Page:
Christianity, Social Tolerance, and Homosexuality: Gay People in Western Europe from the Beginning of the Christian Era to the Fourteenth Century
It is not uncommon for readers to get angry with a book before they have reached the end of the first chapter. It is less usual for them to become irritated before they have even finished reading the title. John Boswell’s subtitle to his absorbing and scholarly book will certainly annoy those who still feel that the printed use of the slang term “gay” to mean homosexual should be resisted. Mr. Boswell dislikes the word “homosexual.” It is, he points out, a neologism which was coined only in the late nineteenth century and was introduced to England (by J.A. Symonds and Havelock Ellis) in the 1890s. It has, he thinks, four major defects: it has disagreeable pathological overtones; it falsely suggests that homosexuals are more preoccupied with sexuality than are other people; it is seldom applied to women; and it is imprecise (for how many homosexual acts are needed to make a person a “homosexual”?).
As a way of describing “persons who are conscious of erotic inclination toward their own gender,” Mr. Boswell prefers the term “gay.” So, he believes, do most “gay people”; and their preference, he holds, ought to be respected. He also urges that the word “gay” had a homosexual connotation as far back as the twelfth century. But he has no real evidence for this assertion. In early centuries female prostitutes or persons of casual morals were sometimes described pejoratively as “gay,” but the term seems to have had no specifically homosexual overtones.1
History suggests that attempts to resist semantic change are almost invariably unsuccessful. Those who make such attempts usually end up looking absurd. But it seems a pity that the University of Chicago Press should in this case have capitulated so readily. Mr. Boswell declares defensively that the reasons for objecting to “gay” are “not obvious.” But two of them are very obvious, not to say wearily familiar. The first objection is political. A minority is doubtless entitled to rebaptise itself with a term carrying more favorable connotations so as to validate its own behavior and free itself from scandal. But it is scarcely entitled to expect those who do not belong to that minority to observe this new usage, particularly when the chosen label seems bizarrely inappropriate and appears to involve an implicit slur upon everyone else. (“Let’s call heterosexuals sad,” says Vernon Scannell in his devastating little poem on the subject.2 ) For Mr. Boswell, moreover, the opposite of “gay” is not “straight,” but “nongay,” an expression which, like “non-Jewish” or “non-Cornish,” may be useful in some contexts but seems distinctly contentious when used as a general term of historical analysis. As Boswell himself observes in another context, “to non-Christians, the standard division of the world’s religions into Christian and non-Christian must seem pointless and silly.”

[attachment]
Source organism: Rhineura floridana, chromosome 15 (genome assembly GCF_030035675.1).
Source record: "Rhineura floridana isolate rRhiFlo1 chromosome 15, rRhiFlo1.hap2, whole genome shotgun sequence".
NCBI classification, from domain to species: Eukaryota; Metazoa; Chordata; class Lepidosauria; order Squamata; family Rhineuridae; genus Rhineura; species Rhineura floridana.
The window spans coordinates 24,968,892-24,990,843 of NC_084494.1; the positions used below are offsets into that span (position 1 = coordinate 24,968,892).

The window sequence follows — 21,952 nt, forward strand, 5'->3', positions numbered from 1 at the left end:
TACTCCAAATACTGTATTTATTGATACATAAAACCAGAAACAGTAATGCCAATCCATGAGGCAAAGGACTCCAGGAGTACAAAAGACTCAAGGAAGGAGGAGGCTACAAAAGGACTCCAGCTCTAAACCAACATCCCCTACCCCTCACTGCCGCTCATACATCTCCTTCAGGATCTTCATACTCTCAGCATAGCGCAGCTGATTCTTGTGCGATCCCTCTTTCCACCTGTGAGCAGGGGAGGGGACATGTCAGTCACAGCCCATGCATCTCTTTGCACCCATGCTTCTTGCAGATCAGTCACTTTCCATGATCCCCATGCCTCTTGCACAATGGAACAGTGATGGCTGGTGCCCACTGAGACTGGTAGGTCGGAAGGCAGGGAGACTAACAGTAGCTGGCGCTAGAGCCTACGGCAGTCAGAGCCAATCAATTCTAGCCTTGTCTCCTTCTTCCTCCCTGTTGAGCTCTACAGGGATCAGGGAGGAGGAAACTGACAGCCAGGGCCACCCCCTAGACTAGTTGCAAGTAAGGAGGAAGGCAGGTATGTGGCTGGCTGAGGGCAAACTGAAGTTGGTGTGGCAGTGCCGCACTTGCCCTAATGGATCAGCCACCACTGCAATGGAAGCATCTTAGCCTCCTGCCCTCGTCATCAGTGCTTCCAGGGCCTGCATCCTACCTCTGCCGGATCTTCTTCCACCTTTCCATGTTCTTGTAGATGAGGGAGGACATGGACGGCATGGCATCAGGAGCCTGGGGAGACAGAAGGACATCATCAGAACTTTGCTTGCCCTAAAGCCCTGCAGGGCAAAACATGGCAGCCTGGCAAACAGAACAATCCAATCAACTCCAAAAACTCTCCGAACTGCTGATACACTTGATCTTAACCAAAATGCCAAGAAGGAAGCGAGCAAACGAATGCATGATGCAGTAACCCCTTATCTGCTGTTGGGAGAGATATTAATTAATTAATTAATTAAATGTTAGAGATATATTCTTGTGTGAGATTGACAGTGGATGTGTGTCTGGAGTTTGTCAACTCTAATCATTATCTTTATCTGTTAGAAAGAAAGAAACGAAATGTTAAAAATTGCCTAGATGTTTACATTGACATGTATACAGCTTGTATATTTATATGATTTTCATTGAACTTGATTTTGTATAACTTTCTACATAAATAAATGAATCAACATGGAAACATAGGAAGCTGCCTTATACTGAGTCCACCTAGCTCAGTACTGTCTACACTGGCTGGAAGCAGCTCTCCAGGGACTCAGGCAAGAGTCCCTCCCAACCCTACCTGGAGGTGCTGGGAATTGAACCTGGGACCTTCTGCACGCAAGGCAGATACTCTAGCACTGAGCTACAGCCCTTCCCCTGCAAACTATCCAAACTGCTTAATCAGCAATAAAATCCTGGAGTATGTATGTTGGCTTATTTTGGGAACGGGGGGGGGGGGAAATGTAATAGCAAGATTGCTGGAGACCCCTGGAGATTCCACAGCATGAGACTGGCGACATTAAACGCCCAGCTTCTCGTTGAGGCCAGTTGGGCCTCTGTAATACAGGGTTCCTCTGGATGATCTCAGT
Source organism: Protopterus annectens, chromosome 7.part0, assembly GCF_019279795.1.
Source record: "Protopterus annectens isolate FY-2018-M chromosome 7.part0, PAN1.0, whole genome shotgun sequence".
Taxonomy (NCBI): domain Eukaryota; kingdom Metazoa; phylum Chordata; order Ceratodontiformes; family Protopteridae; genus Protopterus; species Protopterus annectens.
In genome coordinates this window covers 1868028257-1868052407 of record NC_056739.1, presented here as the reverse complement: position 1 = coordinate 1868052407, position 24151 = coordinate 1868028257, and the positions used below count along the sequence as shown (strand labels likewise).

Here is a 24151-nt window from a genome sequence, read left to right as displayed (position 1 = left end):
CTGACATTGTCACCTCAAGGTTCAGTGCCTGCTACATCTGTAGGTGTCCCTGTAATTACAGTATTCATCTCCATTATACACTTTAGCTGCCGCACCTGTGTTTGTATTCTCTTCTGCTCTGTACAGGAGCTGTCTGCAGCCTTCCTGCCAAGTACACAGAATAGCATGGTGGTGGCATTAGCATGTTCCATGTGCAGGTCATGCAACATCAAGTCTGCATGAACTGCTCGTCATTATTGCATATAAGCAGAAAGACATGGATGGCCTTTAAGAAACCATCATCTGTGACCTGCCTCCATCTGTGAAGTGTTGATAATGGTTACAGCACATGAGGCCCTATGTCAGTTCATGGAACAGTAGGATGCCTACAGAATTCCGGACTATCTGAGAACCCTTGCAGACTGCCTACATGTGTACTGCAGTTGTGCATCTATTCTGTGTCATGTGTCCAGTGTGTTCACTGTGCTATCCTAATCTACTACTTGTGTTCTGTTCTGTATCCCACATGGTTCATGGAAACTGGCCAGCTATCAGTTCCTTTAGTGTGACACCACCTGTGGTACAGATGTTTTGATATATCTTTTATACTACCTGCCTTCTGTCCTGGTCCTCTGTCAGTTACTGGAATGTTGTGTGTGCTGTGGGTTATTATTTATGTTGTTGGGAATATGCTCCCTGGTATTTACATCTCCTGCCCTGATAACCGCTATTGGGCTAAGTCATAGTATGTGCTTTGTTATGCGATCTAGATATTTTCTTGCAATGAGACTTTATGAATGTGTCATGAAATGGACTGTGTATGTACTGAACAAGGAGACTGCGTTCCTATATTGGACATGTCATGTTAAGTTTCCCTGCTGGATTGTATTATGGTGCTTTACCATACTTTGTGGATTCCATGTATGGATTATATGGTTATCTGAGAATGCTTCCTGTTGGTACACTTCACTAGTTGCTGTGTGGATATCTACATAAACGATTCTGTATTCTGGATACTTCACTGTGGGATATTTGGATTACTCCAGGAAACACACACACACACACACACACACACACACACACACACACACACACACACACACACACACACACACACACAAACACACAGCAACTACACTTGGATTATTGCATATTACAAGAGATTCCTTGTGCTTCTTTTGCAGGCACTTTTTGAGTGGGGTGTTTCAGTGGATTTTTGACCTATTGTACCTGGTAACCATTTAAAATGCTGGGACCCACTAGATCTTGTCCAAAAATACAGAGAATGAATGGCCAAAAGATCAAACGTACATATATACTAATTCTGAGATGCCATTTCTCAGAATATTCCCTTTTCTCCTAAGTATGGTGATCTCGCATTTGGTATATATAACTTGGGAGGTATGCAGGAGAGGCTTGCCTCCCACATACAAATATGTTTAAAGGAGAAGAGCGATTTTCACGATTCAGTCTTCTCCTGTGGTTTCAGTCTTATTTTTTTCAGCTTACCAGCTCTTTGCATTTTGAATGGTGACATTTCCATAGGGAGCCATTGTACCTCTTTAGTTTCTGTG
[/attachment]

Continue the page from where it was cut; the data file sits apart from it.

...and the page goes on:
The second objection to “gay” is linguistic. For centuries the word has meant (approximately) “blithe,” “lighthearted,” or “exuberantly cheerful.” To endow it with a wholly different meaning is to deprive ourselves of a…
This article is available to online subscribers only.
Please choose from one of the options below to access this article:
Purchase a print premium subscription (20 issues per year) and also receive online access to all all content on nybooks.com.
Purchase an Online Edition subscription and receive full access to all articles published by the Review since 1963.
Purchase a trial Online Edition subscription and receive unlimited access for one week to all the content on nybooks.com.